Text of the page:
Ohio History Journal

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474 Ohio

474        Ohio. Arch. and Hist. Society Publications.


would be to detract from the estimate in which the work might be held.

The Ohio Archaeological and Historical Society cannot, of course, agree

to sanction such vagaries.








On August 18th, Secretary Randall made a trip to Chillicothe and

procuring conveyance drove out some seven miles to the location of

the "Harness Mounds," where Prof. W. C. Mills, Curator of the So-

ciety's Museum, was conducting his explorations. The Secretary spent

the day at the mounds, and while there was fortunate to see the discov-

ery of a grave and its opening by the explorers under the direction of

Prof. Mills and his assistant, Mr. A. B. Coover. Portions of a human

skeleton were exhumed and some fine copper ear-rings and other orna-

ments were taken from the gave. Prof. Mills was unusually successful

in his finds during the summer explorations. He explored completely

the largest of the Harness Mounds which had been opened at previous

periods, respectively, by Squier and Davis, Prof. F. W. Putnam and

Prof. Warren K. Moorehead. Prof. Mills had under his direction an

excellent force of eight or ten men. Prof. Mills will prepare and publish

in due time in the Quarterly a detailed statement of his explorations for

the past summer.

*     *      *

On Friday, August 25th, the Secretary journeyed to Piqua, where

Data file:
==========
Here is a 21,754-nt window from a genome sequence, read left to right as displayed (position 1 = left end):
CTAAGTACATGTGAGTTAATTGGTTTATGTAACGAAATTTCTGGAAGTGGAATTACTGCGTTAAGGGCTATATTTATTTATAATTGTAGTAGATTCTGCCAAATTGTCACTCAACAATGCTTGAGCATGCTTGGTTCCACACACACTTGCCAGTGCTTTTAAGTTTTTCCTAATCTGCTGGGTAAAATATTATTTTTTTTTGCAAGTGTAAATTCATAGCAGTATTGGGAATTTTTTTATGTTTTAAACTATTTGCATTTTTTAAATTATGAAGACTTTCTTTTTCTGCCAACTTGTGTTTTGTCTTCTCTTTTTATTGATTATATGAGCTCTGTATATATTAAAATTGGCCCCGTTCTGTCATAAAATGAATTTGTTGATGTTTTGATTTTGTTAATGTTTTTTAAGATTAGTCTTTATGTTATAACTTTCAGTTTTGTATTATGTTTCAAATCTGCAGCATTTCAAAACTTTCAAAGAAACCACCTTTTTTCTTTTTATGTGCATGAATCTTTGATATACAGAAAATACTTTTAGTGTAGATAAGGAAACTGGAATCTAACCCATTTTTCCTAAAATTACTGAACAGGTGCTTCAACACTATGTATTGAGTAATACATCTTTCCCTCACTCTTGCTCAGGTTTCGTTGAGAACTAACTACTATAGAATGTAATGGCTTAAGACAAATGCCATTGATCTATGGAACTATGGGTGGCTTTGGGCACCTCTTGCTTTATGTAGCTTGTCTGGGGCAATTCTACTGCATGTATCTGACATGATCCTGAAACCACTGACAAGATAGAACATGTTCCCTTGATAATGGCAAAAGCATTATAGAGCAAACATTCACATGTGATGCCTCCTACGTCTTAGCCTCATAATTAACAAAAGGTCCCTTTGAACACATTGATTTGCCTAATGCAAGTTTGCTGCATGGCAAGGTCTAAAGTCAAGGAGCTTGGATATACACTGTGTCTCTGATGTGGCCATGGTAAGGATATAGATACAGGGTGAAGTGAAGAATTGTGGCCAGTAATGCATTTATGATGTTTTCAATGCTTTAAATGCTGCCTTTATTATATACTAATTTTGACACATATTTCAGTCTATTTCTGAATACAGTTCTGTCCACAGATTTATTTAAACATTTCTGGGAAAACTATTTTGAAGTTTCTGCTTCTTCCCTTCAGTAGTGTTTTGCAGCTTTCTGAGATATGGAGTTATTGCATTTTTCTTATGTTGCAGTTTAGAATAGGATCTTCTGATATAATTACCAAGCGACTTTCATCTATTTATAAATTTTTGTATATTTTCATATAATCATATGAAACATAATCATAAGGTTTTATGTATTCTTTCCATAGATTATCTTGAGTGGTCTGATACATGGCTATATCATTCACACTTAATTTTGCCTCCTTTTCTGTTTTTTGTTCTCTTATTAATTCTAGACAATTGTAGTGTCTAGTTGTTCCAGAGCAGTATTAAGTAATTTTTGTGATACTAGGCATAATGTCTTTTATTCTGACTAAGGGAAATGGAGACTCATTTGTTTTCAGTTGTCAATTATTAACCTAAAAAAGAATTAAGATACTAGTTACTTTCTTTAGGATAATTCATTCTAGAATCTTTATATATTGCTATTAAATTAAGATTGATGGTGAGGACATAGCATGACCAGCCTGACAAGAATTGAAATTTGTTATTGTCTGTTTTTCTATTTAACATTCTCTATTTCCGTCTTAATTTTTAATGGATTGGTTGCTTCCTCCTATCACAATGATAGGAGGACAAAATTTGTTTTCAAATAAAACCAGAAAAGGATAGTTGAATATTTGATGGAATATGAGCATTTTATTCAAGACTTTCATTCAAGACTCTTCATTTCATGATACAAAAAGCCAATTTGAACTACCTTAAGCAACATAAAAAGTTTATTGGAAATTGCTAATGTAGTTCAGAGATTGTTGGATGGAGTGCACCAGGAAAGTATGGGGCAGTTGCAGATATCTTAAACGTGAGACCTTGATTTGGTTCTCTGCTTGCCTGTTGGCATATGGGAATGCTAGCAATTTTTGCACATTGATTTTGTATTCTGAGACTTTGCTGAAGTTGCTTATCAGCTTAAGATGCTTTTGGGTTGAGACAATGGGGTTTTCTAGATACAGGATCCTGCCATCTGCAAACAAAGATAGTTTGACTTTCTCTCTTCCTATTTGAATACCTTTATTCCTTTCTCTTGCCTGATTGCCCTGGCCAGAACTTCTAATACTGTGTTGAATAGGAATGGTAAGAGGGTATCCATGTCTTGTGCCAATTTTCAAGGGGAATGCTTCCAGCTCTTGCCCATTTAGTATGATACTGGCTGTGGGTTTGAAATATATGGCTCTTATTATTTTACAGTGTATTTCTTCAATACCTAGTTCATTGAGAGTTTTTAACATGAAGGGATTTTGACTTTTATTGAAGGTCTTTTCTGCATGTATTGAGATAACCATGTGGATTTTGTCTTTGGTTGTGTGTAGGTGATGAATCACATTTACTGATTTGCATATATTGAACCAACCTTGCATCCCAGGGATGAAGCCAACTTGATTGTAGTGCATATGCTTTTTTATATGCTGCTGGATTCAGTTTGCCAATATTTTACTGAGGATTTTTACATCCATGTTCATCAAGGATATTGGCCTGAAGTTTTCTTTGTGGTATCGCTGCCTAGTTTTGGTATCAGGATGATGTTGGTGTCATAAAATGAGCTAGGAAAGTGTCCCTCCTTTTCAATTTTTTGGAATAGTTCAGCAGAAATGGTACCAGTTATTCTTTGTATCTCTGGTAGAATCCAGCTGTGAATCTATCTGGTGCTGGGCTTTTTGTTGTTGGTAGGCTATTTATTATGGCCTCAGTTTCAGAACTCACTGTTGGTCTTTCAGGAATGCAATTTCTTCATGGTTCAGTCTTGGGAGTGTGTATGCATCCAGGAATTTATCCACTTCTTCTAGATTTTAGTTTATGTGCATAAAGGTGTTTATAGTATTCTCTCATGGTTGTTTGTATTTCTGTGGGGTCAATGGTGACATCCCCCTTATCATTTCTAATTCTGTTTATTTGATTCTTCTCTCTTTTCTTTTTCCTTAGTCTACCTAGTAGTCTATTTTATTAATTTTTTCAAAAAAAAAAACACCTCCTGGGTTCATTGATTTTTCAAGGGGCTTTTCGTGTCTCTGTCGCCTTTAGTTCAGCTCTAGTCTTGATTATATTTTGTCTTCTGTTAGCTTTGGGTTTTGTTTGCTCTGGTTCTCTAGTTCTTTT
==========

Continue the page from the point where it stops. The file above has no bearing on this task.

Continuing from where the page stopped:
he was met by Judge E. L. Hoskins of the Probate Court of Shelby county,

Mr. H. R. McVey, Superintendent of the Shelby schools, and Mr. A. J.

Hess, President of the Sidney Board of Education. In company with

these gentlemen a trolly car was taken to the historic residence of John

Johnson, who for many years was the government agent for the Ohio

Indians during their residence on the Ohio Reservation. Near this John-

son residence was the old stockade fort known as "Pickawillany," pic-

turesquely located on the banks of the Great Miami River. The party

also visited the monument close by, erected by the Daughters of the

American Revolution, to commemorate the spot of the last battle of

"The French and Indian War." It is a splendid granite rock, upon which

is this inscription:


"Erected 1898 by the Piqua Chapter of the Daughters of

the American Revolution in Memory of the Last Battle of the

French and Indian War, Fought near This Spot 1763."